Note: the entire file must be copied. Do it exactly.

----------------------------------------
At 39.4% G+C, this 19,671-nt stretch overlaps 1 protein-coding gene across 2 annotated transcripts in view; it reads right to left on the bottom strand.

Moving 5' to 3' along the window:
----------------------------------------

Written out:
At 39.4% G+C, this 19,671-nt stretch overlaps 1 protein-coding gene across 2 annotated transcripts in view; it reads right to left on the bottom strand.

Moving 5' to 3' along the window: